Focus On Buying Power, Not The Minimum Wage
There is a lot of chatter lately about raising the federal minimum wage. Democrats in the House have thus far failed to pass a bill calling for the federal minimum wage to be raised from the current $7.25 an hour to $10.10 an hour over the next two years. Before anyone can take a position on the issue, several things need to be considered.
First and foremost, the issue is not likely to become law anytime soon. Members of Congress from both sides of the debate agree that it is unlikely to pass this year, a mid-term election year. Rather than Congress taking this issue seriously, it appears to be more of an election year gimmick than a piece of meaningful legislation.
Unfortunately, it wouldn’t affect many workers, and wouldn’t help those it is meant to help the most. Almost all minimum wage jobs are in the service and retail sectors. Assuming the minimum wage is raised, power brokers in the service and retail sectors will almost assuredly pass the additional cost of doing business directly on to the consumer. And who depends more on low cost services and retail goods than the poverty stricken employees of these sectors working for minimum wage? The increased cost of services and retail goods will hurt those workers hovering under and around the poverty line.
A study conducted by the Center for Economic and Policy Research, based on statistics of wages and inflation provided by the Bureau of Labor Statics shows that the minimum wage should be $21.72 an hour, if wages from 1970 to 2013 kept pace with worker productivity. This demonstrates that while worker productivity and the value of the goods produced by each worker has increased, wages have remained stagnant, or have actually decreased when adjusted for inflation since 1970. In other words, workers without advanced degrees have been doing more work since 1970 and are being paid less, or the same amount for their work. With this in mind, it’s easy to see that raising the minimum wage a few dollars isn’t going to solve the larger issues behind income inequality.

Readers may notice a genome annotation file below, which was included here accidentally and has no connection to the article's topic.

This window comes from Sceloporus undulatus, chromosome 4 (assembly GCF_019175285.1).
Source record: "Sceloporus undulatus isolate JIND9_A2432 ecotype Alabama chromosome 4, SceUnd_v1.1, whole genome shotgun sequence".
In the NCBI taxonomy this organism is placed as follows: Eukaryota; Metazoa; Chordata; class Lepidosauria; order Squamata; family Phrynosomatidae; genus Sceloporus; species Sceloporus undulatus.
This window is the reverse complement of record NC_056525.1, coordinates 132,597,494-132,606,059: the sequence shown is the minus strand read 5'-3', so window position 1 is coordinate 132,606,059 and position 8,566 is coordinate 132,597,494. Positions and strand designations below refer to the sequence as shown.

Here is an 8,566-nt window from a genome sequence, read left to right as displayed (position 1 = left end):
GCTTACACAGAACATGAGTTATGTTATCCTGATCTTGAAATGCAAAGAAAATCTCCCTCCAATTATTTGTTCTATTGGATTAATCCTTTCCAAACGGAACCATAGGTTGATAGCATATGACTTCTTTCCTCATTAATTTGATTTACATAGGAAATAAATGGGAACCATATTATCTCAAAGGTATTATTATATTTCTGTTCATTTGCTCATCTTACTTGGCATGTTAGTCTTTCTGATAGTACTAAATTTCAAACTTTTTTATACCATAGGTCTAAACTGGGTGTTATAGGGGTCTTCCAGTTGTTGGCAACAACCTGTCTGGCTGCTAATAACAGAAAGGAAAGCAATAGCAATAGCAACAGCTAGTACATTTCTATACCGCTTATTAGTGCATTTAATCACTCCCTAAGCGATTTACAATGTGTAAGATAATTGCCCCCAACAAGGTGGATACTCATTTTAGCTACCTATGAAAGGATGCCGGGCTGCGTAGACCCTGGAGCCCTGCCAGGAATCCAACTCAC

What if I told you that I’d be happy making $1 an hour, if and only if that $1 an hour allowed me to achieve the basic tenants of the American Dream? Say it was enough for me to secure a better future for myself than my parents had. Say that wage allowed me to buy a house, a car, raise a family, tuck a little away each week for savings, pay off my student debt, and even allowed me to go out for dinner and a movie once in awhile. If all that were the case, I’d work for $1 an hour. In other words, I, along with millions like me are not concerned with the dollar figure that represents the minimum wage. We are far more concerned with the buying power that comes with that wage.
See, the debate of raising the minimum wage is a smoke screen. It’s meant to look like a fix for a problem that runs far deeper. For many Americans, the American Dream is out of reach, not just those hanging near the poverty line. Most economists predict that the service and retail sectors will continue to grow at a pace far exceeding higher wage sectors of the economy.
There are several factors affecting this trend. Globalization is perhaps the biggest influence. Cheaper manufacturing labor, a sector once dominated by the American middle-class, can now be found throughout Asia, Central and South America, and other newly emerging economies, making American manufacturing less appealing for deep pocketed investors. Continued improvements in technology are streamlining production and decreasing the demand for manufacturing labor. With the service and retail sectors taking the place of higher wage manufacturing jobs, we can expect these trends to continue.
Raising the minimum wage will do little to combat these underlying trends. The American Dream will continue to fall well out of reach for large swaths of the American population. Tackling the underlying symptoms of globalization will require radically rethinking our economy. A thriving Capitalist economy feeds on the earning and spending of a middle-class that can afford to buy the products the economy produces, like homes and cars. The minimum wage debate is nothing but an election sham. The real debate should focus on a fundamental restructuring of our economy, with a focus on quality of life for all people.
James Bliss is an Ashville resident.